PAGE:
All oats are whole grains and start out in their whole form, containing a grain and a husk. The husk that covers each grain gets removed and you’re left with the oat groats. The different types of oats that are available for consumption are different variations of the oat groats. Let’s talk about which is best for PCOS.
All types of oats are going to have similar nutritional value. The biggest difference is going to be in the glycemic index and how long it takes to prepare them. These factors change based on how processed each type of oat is.
The glycemic index is a scoring system that evaluates how much a food will affect your blood sugar levels. Low glycemic index (GI) foods are under 55. Moderate GI foods are 56-69, and high GI foods are over 70. Generally speaking, low and moderate GI foods are typically good choices.
Oat groats are the least processed version of oats available, with only the inedible husk removed from the oat grain.
These are a low glycemic food with a glycemic index estimated to be under 50. Oat groats take the longest to prepare though, approximately 1 hour.
Steel cut oats are oat groats that have been finely cut with a steel blade. Similar to oat groats, they are a low GI food with a GI of 52. They take significantly less time to cook than groats though, approximately 25-30 minutes.
Rolled oats are also commonly called old fashioned oats. These oats start out as oat groats, then they’re steamed and flattened by heavy rollers. These have a moderate GI of 59 but take significantly less time to cook: only about 5 minutes.
Quick oats are processed similarly to rolled oats, but they’re steamed for longer and rolled thinner. This allows them to cook faster, in under 3 minutes usually. Plain quick oats do have a slightly higher GI of 66 than other oats, however, they’re still a moderate GI food.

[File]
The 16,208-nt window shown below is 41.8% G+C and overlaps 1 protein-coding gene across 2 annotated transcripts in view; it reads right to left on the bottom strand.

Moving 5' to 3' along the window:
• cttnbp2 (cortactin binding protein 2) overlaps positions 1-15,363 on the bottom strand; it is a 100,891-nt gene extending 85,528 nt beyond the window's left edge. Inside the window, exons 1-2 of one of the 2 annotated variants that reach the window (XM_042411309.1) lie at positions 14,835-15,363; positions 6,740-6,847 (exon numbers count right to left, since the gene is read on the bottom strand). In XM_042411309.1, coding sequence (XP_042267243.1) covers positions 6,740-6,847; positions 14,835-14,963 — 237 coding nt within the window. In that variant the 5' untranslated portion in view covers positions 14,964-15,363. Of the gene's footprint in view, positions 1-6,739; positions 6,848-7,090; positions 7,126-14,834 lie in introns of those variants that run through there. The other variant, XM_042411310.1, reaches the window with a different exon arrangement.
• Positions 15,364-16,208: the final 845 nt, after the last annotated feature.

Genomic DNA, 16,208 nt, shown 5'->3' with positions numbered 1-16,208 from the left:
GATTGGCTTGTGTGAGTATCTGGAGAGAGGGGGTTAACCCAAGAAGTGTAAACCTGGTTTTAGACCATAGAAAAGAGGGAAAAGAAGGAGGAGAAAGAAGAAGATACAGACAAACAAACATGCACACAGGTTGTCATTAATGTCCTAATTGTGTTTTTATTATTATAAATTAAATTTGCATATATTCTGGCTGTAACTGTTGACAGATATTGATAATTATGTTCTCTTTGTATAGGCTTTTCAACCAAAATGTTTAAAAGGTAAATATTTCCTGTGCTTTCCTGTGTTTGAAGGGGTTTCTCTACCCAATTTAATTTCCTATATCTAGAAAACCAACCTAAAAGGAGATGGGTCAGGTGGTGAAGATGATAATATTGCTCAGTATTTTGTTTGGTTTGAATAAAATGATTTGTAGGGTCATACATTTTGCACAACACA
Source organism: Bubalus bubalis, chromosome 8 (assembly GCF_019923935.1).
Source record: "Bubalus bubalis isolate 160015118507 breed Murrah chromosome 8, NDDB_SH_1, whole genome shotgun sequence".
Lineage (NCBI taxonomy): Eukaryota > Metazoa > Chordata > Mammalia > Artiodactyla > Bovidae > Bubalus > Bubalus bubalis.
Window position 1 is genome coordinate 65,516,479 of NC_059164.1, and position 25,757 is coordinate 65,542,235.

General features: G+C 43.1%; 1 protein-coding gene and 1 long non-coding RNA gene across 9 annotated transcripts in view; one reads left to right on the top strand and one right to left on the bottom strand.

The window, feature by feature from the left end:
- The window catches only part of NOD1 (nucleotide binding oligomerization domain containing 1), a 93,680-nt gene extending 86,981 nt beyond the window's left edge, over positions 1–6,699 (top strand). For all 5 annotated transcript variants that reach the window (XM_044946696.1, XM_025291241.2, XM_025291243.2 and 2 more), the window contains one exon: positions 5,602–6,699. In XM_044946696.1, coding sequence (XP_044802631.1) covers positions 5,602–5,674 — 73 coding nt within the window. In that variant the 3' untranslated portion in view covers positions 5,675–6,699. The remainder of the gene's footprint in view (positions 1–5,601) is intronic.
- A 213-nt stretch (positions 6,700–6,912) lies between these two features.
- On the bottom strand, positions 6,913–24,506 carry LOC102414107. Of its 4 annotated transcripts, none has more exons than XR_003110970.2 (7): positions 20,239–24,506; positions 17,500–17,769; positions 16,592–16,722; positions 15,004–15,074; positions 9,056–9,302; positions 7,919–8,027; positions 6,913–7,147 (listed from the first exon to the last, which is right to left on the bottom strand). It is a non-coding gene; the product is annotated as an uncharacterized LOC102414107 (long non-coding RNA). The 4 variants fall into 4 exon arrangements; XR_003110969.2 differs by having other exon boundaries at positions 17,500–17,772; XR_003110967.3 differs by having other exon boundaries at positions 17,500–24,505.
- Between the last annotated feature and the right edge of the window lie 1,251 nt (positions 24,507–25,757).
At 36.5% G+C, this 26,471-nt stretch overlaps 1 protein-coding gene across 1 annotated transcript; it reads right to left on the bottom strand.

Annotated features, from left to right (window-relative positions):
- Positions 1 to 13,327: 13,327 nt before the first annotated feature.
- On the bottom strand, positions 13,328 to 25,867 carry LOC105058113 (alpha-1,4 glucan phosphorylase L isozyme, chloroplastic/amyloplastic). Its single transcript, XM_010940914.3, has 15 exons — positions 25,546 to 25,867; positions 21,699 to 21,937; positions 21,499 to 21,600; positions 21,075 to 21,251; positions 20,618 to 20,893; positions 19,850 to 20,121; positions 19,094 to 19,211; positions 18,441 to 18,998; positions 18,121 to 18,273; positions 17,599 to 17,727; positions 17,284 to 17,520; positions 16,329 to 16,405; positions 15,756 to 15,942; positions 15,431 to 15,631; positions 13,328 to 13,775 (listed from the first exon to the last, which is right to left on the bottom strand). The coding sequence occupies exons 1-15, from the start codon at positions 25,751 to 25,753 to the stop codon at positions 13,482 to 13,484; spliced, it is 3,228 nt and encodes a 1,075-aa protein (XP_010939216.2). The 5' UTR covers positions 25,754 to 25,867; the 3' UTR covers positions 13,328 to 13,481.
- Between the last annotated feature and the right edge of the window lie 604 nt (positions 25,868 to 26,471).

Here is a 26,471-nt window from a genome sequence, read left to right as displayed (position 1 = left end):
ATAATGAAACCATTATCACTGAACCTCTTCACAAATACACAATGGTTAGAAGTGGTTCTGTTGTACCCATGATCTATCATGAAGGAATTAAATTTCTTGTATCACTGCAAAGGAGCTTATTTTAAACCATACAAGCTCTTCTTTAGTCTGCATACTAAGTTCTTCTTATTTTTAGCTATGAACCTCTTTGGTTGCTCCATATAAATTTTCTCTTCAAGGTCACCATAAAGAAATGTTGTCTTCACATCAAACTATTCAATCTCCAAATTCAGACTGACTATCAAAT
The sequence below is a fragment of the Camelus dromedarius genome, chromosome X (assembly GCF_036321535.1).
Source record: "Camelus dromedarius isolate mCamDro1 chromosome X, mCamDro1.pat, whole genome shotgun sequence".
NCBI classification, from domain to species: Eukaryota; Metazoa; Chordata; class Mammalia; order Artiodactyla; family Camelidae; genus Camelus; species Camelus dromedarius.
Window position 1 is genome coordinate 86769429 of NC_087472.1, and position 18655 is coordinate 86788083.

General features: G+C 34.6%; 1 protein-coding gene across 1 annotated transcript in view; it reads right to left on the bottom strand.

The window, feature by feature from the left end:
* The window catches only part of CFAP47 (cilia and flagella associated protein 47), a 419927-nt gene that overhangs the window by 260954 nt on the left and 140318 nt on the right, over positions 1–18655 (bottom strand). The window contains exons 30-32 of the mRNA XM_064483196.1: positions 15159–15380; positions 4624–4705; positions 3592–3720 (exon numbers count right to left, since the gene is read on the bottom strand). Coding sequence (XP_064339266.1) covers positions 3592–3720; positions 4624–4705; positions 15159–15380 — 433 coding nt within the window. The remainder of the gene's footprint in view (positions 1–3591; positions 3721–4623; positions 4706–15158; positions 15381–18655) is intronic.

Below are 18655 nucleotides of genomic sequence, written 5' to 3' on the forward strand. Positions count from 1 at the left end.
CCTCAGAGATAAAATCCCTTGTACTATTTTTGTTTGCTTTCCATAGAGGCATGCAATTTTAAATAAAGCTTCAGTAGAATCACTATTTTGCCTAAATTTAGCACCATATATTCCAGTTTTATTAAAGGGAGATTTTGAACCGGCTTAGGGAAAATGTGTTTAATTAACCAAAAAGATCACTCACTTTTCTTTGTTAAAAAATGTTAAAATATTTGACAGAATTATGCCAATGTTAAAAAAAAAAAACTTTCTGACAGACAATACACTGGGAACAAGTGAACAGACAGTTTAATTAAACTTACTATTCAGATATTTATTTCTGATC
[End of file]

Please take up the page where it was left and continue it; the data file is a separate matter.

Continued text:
Instant oatmeal packets are made with quick oats and usually have other additives such as added sugar, salt, and flavorings. Because of the additions, the glycemic index of these types of instant oats can vary, but they tend to have a high GI of 76 or more.
All things considered, you really can’t go wrong with any of these oat choices: oat groats, steel-cut oats, rolled oats, or quick oats. If we’re looking at just the nutrition facts, oat groats or steel cut oats are going to be the best choices based on their glycemic index. The biggest downside though is their long cooking time. If you have a little extra time to prepare them, these are great options.
If you don’t have the time to prepare those types of oats routinely, don’t worry! Rolled oats or quick oats are perfectly great oat choices for PCOS! They’re still going to provide you with valuable nutrients such as fiber, iron, magnesium, vitamin B 6, and zinc.
Now that you know all the benefits of oats for PCOS, let’s discuss how to make it a healthy breakfast for PCOS.
I love a good oatmeal breakfast, but if you eat oats by themselves, you’ll probably be pretty bored. You’d also be missing out on an opportunity to add some great anti-inflammatory foods and nutrients into your diet.
For best results, you’ll want to combine your oats with protein and healthy fats. This will create better blood sugar regulation, longer lasting energy and satiety. You can add your protein and fat source directly into your oatmeal, or you could eat it on the side.
Bonus Fun Fact: adding walnuts, flaxseeds, chia seeds, or hemp hearts will provide you with a good source of omega 3 fatty acids, which are potent for lowering inflammation!
Read more about the best and worst fruits for PCOS here.
There are several ways to incorporate oats into your diet, here are some of my favorite recipes to do just that!
If you’re looking for other breakfast ideas, make sure to check out these other great PCOS-friendly breakfast ideas: 12 Easy PCOS Breakfast Ideas (Dietitian Approved)
Oats are great for PCOS. They are a great source of complex carbohydrates, fiber, magnesium, zinc, and iron.
Research shows that oats are beneficial for cholesterol, blood sugar levels, weight management, gut health, and satiety.
Oat groats, steel cut oats, rolled oats, and quick oats are all low or moderate glycemic index foods. They’re all good choices for PCOS. Instant oatmeal packets are usually high in added sugars, which may negatively affect blood sugar levels.
For a balanced meal that benefits PCOS, add some protein and fat to your oats.
Learn the most common nutrition mistakes I see women with PCOS making and what to do instead!